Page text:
Keeping an eye on eye health

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FAIRBANKS, Alaska Summer in the Interior is known for longer days filled with sunshine, pollen, and smoke from wildfires. Although these conditions may be unique to summer, maintaining eye health is important year round. Jeremy Fulk is an optometrist at the Eye Clinic of Fairbanks and he spoke about early eye exams and preventive measures for people to take.

Being a primary care provider for the eyes, Fulk provides basic and comprehensive eye exams and helps patients find glasses and contact lens that fit their prescriptions

"We also treat eye diseases, various things like glaucoma, infections, and trauma. We are really just a staple for your first contact for your eye," said Fulk

Remembering to protect your eyes from the sun UV rays and wearing protective eye wear when working around machinery is always important.

“UV protection, getting regular eye exams early on is very important. Wearing eye protection when you are doing things that are dangerous. Like grinding metal, or wood working,” he said.

But the same protections are cautioned for those who work and play indoors. He said there are risks of eye related issues that could be related to screens we use every day.

"A lot of our dry eyes are due to what we do with our eyes. We stare at a lot of things, computer, phones, the tv and that increases your dry eye symptoms, so taking a break, a break from the computer is always a good idea," said Fulk.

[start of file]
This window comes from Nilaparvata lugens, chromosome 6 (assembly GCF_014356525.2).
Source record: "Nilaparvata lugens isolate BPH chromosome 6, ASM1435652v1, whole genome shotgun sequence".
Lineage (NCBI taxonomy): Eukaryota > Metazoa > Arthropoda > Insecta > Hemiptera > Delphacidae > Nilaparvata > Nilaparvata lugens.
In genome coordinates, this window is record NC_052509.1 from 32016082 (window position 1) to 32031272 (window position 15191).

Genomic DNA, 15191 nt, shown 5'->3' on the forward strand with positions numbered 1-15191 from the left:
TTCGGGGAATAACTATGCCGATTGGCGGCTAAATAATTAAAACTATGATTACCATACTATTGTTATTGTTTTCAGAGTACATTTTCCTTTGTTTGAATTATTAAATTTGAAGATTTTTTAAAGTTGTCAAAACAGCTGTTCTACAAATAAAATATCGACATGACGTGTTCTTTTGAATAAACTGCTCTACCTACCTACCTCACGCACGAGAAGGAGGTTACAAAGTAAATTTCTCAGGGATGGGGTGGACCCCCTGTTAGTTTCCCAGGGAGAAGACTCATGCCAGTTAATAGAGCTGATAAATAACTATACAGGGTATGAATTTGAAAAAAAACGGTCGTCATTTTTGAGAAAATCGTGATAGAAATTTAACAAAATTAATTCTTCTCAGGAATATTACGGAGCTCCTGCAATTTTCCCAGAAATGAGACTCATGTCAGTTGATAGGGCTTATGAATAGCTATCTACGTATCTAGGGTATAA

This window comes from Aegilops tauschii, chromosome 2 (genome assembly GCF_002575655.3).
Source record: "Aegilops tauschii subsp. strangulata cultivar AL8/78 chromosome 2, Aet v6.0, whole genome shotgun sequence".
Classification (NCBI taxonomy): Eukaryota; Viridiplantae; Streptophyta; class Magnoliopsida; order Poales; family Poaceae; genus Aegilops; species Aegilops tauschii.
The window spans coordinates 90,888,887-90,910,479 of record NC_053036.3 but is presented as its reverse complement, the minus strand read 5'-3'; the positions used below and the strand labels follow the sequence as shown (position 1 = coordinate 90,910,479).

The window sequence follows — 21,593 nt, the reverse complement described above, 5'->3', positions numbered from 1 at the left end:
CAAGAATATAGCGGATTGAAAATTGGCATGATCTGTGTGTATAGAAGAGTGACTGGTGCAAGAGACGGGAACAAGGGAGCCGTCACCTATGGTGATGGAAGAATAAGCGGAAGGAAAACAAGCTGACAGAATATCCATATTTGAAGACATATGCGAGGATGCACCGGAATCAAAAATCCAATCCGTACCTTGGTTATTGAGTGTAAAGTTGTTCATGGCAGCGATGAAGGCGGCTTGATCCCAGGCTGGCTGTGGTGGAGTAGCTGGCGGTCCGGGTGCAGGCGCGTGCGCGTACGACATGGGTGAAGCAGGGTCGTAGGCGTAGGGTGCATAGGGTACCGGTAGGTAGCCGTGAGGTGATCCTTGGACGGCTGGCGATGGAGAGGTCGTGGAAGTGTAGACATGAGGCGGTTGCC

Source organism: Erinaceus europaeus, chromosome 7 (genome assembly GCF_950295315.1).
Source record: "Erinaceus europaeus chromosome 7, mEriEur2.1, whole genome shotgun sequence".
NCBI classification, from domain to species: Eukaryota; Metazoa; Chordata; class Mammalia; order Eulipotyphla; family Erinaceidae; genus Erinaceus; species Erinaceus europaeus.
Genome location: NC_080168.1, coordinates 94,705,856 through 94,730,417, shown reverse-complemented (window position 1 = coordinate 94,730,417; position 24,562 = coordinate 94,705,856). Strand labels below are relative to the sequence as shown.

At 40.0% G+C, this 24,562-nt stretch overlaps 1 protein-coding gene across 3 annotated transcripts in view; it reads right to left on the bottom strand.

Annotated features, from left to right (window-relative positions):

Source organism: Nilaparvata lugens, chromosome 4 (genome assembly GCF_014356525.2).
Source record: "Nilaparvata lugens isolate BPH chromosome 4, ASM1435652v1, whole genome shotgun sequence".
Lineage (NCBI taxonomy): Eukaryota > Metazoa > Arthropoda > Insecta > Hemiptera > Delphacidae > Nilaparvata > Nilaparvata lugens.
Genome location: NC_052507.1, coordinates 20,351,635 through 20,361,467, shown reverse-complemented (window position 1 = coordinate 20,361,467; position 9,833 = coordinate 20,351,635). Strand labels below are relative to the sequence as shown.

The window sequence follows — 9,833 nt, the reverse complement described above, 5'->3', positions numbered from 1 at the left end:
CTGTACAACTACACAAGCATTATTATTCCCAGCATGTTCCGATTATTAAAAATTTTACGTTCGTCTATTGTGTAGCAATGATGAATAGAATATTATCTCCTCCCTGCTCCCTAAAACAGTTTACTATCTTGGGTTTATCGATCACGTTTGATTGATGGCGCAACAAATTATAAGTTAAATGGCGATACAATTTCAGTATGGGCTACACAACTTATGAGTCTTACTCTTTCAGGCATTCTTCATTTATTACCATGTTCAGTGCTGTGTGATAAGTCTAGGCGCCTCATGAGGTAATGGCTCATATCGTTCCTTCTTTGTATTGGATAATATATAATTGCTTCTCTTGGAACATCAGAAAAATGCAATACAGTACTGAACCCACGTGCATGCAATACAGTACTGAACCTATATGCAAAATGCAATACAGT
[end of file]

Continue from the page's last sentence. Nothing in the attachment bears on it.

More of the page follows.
He said most physicians like to call it, “the 20 minute rule.”

“Get up from the computer, walk around, and look away from the computer out the window and not at the phone. And kind of blink your eyes maybe use a teardrop and go back to your activities,” Said Fulk

Fulk went on to talk about the importance of yearly eye exams. He says a lot of issues could be prevented with annual or early checkups.

"I do want to emphasize that it’s not talked about enough about early eye exams. You know the kids eye exams even if you think, well they can't tell us what they are seeing we'll do that when they're older, they can't tell us if it is blurry or not, or the teachers can find it. Which they do a great job here in town but it’s good to kind of get them in early to make sure because there are something's that are a lot easier to treat that could cause issues if not caught early," he said.

According to the National Eye Institute, In the U.S alone, 61 million adults are at risk for vision loss, and only half of those adults visited an eye doctor in the past 12 months. The recommended age for a first eye exam is 6 months. Recommended by the Optometric Association of the United States. Fulk says, if a child is not able to make it to the 6 month exam her recommends bringing in children in for a three year exam or before school.